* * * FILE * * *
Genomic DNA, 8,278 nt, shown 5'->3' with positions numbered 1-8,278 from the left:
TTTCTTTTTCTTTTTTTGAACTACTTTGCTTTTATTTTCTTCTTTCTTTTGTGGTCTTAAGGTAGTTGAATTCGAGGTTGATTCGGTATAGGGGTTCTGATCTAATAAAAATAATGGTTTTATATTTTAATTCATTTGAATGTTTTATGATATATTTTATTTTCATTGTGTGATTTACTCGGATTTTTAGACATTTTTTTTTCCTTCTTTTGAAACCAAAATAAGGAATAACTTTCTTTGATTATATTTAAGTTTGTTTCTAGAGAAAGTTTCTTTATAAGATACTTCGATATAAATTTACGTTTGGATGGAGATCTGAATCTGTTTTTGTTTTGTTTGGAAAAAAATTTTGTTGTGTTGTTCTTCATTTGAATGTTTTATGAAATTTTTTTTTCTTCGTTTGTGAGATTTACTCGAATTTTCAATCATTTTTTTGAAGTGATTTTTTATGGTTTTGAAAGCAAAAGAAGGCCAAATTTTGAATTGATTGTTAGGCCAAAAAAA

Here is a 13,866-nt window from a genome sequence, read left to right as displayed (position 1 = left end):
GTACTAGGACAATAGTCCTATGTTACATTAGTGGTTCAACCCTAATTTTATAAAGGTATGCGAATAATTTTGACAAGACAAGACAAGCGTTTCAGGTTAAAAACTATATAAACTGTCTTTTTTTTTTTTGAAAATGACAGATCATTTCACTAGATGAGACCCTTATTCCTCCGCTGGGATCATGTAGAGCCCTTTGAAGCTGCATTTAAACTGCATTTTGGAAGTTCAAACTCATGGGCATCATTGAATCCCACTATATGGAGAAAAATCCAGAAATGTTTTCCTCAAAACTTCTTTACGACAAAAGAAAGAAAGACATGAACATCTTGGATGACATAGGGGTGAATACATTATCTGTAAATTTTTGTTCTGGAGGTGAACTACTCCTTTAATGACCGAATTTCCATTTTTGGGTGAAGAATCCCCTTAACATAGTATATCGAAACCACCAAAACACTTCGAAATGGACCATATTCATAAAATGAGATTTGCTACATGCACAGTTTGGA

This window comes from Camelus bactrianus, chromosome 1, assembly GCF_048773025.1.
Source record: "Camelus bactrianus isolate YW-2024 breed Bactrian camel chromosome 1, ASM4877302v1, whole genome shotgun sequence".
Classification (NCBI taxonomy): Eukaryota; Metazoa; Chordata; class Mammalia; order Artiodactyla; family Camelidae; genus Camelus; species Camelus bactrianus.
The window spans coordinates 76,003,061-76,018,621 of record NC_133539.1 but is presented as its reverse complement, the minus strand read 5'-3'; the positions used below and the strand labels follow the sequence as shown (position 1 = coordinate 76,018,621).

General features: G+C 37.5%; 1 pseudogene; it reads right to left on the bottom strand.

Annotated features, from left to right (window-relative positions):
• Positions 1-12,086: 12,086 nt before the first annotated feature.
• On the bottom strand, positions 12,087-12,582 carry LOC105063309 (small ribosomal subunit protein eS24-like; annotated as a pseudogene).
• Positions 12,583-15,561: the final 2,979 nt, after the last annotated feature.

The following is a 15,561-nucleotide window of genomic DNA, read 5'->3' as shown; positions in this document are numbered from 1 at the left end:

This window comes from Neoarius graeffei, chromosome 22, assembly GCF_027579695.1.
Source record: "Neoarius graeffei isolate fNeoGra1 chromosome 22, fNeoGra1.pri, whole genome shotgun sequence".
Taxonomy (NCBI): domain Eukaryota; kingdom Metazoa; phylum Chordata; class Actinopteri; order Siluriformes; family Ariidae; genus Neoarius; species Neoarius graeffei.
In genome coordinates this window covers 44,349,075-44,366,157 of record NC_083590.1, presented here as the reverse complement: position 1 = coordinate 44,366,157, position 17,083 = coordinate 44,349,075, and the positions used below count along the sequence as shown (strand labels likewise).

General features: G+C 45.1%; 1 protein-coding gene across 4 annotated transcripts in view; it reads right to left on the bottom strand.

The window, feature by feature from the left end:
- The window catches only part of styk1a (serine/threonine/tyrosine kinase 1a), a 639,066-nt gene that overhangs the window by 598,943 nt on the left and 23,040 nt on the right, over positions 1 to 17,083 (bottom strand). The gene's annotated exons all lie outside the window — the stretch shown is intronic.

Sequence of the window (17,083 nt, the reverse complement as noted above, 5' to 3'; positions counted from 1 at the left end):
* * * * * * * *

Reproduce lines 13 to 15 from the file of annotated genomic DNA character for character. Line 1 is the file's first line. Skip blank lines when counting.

• Positions 12,583-15,561: the final 2,979 nt, after the last annotated feature.

The following is a 15,561-nucleotide window of genomic DNA, read 5'->3' as shown; positions in this document are numbered from 1 at the left end:

This window comes from Neoarius graeffei, chromosome 22, assembly GCF_027579695.1.